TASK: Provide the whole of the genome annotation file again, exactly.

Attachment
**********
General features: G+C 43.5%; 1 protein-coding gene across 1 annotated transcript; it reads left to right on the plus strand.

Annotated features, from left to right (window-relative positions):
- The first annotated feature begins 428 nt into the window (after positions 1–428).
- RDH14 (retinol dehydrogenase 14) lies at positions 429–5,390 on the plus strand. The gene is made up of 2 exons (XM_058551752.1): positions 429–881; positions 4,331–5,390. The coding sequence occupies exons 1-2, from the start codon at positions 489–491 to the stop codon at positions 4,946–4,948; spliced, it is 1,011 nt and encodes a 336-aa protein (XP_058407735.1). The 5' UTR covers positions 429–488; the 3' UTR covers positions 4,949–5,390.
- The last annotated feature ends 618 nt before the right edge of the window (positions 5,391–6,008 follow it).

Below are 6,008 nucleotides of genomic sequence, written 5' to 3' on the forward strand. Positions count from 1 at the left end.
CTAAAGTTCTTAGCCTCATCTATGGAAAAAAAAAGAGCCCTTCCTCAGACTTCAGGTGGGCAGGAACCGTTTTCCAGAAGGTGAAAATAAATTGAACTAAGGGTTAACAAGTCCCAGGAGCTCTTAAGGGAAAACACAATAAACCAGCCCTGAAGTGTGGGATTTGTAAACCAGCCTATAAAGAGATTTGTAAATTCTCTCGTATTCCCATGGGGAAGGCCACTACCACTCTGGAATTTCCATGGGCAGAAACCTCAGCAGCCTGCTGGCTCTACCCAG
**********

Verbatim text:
General features: G+C 43.5%; 1 protein-coding gene across 1 annotated transcript; it reads left to right on the plus strand.

Annotated features, from left to right (window-relative positions):
- The first annotated feature begins 428 nt into the window (after positions 1–428).
- RDH14 (retinol dehydrogenase 14) lies at positions 429–5,390 on the plus strand. The gene is made up of 2 exons (XM_058551752.1): positions 429–881; positions 4,331–5,390. The coding sequence occupies exons 1-2, from the start codon at positions 489–491 to the stop codon at positions 4,946–4,948; spliced, it is 1,011 nt and encodes a 336-aa protein (XP_058407735.1). The 5' UTR covers positions 429–488; the 3' UTR covers positions 4,949–5,390.
- The last annotated feature ends 618 nt before the right edge of the window (positions 5,391–6,008 follow it).

Below are 6,008 nucleotides of genomic sequence, written 5' to 3' on the forward strand. Positions count from 1 at the left end.
CTAAAGTTCTTAGCCTCATCTATGGAAAAAAAAAGAGCCCTTCCTCAGACTTCAGGTGGGCAGGAACCGTTTTCCAGAAGGTGAAAATAAATTGAACTAAGGGTTAACAAGTCCCAGGAGCTCTTAAGGGAAAACACAATAAACCAGCCCTGAAGTGTGGGATTTGTAAACCAGCCTATAAAGAGATTTGTAAATTCTCTCGTATTCCCATGGGGAAGGCCACTACCACTCTGGAATTTCCATGGGCAGAAACCTCAGCAGCCTGCTGGCTCTACCCAG